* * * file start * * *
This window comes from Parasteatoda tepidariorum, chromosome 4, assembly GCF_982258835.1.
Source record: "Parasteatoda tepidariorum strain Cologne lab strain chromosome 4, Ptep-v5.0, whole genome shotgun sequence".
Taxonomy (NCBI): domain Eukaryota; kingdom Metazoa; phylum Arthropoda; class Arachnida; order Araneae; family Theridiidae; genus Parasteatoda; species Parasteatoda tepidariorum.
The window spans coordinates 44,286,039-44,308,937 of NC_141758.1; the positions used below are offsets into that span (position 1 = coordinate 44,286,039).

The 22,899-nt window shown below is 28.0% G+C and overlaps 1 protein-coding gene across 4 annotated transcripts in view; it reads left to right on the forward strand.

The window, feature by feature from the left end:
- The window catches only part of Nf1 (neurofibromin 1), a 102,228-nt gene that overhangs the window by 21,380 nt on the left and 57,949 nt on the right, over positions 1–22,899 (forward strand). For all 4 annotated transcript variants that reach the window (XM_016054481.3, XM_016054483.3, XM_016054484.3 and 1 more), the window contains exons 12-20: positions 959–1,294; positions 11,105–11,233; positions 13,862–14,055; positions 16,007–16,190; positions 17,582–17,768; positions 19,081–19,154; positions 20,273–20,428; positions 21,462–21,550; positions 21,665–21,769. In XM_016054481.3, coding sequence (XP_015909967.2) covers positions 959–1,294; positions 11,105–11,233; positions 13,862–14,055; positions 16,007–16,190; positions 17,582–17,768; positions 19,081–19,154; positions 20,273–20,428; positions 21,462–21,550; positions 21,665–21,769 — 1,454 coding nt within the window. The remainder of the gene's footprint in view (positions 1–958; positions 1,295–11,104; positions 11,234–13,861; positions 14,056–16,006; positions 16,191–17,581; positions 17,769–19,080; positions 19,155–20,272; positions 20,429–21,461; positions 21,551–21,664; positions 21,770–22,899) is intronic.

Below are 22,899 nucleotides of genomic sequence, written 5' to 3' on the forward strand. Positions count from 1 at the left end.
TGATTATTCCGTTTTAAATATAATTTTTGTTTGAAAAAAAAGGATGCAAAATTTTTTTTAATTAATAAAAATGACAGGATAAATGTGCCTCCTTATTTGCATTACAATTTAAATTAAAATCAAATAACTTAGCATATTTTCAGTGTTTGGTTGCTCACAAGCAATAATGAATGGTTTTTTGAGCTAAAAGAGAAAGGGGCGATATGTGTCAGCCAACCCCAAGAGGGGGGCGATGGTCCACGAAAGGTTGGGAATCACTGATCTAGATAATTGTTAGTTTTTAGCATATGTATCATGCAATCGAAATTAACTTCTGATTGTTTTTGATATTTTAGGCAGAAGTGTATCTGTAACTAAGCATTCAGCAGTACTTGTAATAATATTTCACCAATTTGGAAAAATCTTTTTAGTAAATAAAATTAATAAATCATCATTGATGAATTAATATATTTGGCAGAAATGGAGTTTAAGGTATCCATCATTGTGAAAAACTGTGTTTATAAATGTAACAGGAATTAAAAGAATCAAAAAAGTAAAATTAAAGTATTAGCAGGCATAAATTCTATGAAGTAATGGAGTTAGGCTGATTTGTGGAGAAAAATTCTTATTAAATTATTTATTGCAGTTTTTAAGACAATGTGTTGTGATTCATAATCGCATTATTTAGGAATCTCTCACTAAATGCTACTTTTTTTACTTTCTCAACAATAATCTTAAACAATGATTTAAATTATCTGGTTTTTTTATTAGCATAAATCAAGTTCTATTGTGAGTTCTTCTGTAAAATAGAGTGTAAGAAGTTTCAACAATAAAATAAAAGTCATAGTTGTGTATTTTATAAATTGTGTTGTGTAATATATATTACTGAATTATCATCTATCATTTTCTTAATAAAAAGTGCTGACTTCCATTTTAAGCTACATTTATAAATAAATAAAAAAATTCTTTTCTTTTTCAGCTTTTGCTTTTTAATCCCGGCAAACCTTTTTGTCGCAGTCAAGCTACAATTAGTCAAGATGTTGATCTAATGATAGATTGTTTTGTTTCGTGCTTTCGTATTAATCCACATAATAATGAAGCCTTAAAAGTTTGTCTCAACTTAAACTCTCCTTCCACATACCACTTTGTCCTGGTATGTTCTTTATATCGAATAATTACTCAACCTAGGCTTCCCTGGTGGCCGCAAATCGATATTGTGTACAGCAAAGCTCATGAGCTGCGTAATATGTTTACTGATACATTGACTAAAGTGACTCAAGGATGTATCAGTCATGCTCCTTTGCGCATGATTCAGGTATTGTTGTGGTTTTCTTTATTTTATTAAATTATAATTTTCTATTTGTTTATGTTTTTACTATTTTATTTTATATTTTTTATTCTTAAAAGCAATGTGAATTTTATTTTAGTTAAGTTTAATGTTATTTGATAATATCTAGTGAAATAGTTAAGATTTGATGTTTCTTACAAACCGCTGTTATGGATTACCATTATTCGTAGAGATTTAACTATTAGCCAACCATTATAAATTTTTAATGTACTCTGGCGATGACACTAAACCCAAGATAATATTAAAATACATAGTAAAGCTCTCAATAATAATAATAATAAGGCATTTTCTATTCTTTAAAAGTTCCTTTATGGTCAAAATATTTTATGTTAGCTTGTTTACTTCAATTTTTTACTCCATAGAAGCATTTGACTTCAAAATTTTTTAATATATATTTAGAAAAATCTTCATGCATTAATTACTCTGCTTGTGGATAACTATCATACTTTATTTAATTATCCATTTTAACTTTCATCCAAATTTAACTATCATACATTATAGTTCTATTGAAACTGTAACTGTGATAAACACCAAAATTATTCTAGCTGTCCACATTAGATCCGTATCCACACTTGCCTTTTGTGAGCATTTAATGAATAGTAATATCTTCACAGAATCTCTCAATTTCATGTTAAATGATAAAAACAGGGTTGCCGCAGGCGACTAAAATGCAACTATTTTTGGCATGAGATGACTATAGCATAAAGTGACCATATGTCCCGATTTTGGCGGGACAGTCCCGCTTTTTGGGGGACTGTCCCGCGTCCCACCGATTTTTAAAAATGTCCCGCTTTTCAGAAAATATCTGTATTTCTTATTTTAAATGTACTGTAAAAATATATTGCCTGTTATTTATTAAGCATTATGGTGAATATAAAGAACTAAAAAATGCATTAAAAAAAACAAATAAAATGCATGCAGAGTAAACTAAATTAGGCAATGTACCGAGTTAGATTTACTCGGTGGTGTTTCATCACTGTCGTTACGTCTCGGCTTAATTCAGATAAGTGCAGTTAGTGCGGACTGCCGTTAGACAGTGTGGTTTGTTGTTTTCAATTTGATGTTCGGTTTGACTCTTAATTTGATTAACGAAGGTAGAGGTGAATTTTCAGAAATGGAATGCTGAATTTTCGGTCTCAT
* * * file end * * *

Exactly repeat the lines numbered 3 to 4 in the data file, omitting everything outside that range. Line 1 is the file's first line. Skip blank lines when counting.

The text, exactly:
Taxonomy (NCBI): domain Eukaryota; kingdom Metazoa; phylum Arthropoda; class Arachnida; order Araneae; family Theridiidae; genus Parasteatoda; species Parasteatoda tepidariorum.
The window spans coordinates 44,286,039-44,308,937 of NC_141758.1; the positions used below are offsets into that span (position 1 = coordinate 44,286,039).